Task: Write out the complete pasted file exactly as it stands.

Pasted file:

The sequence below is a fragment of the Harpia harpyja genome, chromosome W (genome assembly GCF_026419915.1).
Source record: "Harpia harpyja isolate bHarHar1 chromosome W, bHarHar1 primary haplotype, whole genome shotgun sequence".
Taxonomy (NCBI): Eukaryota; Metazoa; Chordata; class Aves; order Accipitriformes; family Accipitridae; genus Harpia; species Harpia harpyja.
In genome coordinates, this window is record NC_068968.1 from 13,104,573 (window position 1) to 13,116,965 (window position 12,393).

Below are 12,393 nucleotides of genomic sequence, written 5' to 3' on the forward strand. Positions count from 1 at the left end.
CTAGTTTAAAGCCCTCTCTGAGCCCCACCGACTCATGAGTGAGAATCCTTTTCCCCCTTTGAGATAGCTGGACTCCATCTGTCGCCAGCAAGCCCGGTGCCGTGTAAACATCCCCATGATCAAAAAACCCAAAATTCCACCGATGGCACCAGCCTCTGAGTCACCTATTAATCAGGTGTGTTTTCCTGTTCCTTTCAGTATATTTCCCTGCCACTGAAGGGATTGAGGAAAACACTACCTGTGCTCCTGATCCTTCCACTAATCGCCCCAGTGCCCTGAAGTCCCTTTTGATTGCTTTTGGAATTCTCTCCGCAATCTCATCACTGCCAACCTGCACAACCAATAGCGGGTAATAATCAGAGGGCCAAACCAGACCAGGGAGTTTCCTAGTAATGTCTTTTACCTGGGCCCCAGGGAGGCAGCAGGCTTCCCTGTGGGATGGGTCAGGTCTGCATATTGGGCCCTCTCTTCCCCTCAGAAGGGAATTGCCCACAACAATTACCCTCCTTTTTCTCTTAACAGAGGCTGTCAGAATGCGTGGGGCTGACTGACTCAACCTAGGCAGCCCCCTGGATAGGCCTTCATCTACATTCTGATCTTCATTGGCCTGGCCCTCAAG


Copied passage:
The sequence below is a fragment of the Harpia harpyja genome, chromosome W (genome assembly GCF_026419915.1).
Source record: "Harpia harpyja isolate bHarHar1 chromosome W, bHarHar1 primary haplotype, whole genome shotgun sequence".
Taxonomy (NCBI): Eukaryota; Metazoa; Chordata; class Aves; order Accipitriformes; family Accipitridae; genus Harpia; species Harpia harpyja.
In genome coordinates, this window is record NC_068968.1 from 13,104,573 (window position 1) to 13,116,965 (window position 12,393).

Below are 12,393 nucleotides of genomic sequence, written 5' to 3' on the forward strand. Positions count from 1 at the left end.
CTAGTTTAAAGCCCTCTCTGAGCCCCACCGACTCATGAGTGAGAATCCTTTTCCCCCTTTGAGATAGCTGGACTCCATCTGTCGCCAGCAAGCCCGGTGCCGTGTAAACATCCCCATGATCAAAAAACCCAAAATTCCACCGATGGCACCAGCCTCTGAGTCACCTATTAATCAGGTGTGTTTTCCTGTTCCTTTCAGTATATTTCCCTGCCACTGAAGGGATTGAGGAAAACACTACCTGTGCTCCTGATCCTTCCACTAATCGCCCCAGTGCCCTGAAGTCCCTTTTGATTGCTTTTGGAATTCTCTCCGCAATCTCATCACTGCCAACCTGCACAACCAATAGCGGGTAATAATCAGAGGGCCAAACCAGACCAGGGAGTTTCCTAGTAATGTCTTTTACCTGGGCCCCAGGGAGGCAGCAGGCTTCCCTGTGGGATGGGTCAGGTCTGCATATTGGGCCCTCTCTTCCCCTCAGAAGGGAATTGCCCACAACAATTACCCTCCTTTTTCTCTTAACAGAGGCTGTCAGAATGCGTGGGGCTGACTGACTCAACCTAGGCAGCCCCCTGGATAGGCCTTCATCTACATTCTGATCTTCATTGGCCTGGCCCTCAAG